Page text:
Many of Australia’s 67 Ramsar sites are likely to be at risk of change in ecological character associated with climate change in combination with other anthropogenic impacts. Already, changes resulting from climate change have been documented for Australian Ramsar sites.
This resource brings together current tools and information to help Ramsar site managers and agencies respond now and in the future to climate changes that will impact Ramsar wetland values.
Inland wetlands, such as floodplains, rivers, lakes and swamps, function like sponges, absorbing and storing excess rainfall and reducing flood surges. During dry seasons in arid regions, wetlands release stored water, delaying the onset of droughts and minimising water shortages. Wetlands also provide vital resources for people and wildlife in times of drought.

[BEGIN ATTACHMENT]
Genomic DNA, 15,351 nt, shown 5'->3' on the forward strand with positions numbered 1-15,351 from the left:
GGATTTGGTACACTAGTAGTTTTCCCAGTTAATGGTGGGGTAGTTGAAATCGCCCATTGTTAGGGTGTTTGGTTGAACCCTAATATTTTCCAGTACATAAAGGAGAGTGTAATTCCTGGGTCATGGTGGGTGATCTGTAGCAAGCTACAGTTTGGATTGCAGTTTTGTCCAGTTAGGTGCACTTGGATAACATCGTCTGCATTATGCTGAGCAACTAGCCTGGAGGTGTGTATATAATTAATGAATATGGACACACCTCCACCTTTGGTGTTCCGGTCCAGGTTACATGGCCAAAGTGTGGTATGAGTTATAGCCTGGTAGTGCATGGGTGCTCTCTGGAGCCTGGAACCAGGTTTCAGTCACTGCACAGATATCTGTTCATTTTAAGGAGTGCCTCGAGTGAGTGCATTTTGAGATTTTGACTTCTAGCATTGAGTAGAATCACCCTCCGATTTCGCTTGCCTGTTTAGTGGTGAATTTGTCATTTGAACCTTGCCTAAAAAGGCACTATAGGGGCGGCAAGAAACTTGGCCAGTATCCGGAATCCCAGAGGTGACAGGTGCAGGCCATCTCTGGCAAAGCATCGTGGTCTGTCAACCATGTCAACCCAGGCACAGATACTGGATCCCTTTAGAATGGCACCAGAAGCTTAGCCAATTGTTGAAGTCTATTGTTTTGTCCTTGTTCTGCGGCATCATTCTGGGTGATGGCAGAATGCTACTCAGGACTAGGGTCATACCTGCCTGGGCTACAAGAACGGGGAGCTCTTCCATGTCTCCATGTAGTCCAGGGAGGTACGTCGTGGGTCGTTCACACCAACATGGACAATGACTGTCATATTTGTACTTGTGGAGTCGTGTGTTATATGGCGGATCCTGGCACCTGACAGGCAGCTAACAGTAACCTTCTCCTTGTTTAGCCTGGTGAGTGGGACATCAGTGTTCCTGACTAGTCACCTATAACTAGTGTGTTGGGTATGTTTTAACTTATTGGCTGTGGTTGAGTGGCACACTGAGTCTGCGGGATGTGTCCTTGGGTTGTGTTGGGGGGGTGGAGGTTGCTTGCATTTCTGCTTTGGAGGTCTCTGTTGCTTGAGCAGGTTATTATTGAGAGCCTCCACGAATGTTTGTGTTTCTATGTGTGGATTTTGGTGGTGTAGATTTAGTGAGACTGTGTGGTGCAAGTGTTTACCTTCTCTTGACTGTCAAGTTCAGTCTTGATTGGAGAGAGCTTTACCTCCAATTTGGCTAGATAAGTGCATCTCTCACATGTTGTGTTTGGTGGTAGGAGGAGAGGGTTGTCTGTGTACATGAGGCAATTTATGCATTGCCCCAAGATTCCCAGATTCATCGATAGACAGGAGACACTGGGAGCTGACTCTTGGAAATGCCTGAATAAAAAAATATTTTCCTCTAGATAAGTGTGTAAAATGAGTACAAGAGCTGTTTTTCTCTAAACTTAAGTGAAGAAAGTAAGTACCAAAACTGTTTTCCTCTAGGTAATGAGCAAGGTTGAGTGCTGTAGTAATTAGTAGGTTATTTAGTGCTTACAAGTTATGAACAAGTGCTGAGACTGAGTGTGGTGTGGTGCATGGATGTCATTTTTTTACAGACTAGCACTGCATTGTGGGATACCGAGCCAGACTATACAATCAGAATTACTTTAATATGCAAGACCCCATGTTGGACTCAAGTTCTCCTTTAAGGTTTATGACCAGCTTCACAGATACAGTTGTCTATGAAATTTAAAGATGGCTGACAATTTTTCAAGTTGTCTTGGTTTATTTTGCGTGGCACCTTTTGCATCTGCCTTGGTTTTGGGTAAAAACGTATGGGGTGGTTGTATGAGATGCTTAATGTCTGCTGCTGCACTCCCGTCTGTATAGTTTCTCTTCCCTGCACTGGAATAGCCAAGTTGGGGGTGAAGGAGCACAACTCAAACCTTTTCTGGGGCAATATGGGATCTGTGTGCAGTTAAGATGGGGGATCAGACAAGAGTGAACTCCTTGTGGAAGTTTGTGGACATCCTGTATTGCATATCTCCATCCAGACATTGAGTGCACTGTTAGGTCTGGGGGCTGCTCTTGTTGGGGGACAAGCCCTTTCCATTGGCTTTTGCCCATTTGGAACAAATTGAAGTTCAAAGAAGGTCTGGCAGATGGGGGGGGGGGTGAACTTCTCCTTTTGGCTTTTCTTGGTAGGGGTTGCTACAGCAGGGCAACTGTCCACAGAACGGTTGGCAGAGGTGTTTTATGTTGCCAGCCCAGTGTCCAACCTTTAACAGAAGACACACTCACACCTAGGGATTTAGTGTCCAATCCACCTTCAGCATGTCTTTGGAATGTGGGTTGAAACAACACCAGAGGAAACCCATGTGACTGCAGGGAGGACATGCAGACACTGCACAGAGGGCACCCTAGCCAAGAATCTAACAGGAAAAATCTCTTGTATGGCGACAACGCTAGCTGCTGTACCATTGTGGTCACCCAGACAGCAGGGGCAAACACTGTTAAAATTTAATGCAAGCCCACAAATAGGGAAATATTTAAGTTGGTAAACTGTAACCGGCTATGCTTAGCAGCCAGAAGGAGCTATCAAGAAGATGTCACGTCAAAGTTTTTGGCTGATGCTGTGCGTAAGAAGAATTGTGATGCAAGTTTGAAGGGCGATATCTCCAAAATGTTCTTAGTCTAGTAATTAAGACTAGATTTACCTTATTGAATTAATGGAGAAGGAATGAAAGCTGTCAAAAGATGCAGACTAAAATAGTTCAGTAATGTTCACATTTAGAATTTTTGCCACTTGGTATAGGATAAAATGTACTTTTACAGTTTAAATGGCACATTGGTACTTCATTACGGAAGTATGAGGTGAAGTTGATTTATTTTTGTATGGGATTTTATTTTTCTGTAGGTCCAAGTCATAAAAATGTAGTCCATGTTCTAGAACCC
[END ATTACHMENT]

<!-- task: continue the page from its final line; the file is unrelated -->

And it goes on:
Coastal wetlands, such as mangroves, saltmarshes, seagrass beds and coral reefs act like shock absorbers. They reduce the intensity of waves and storm surges, shielding the coastline from flooding, property damage and loss of life. The roots of wetland plants also stabilise shorelines and reduce erosion.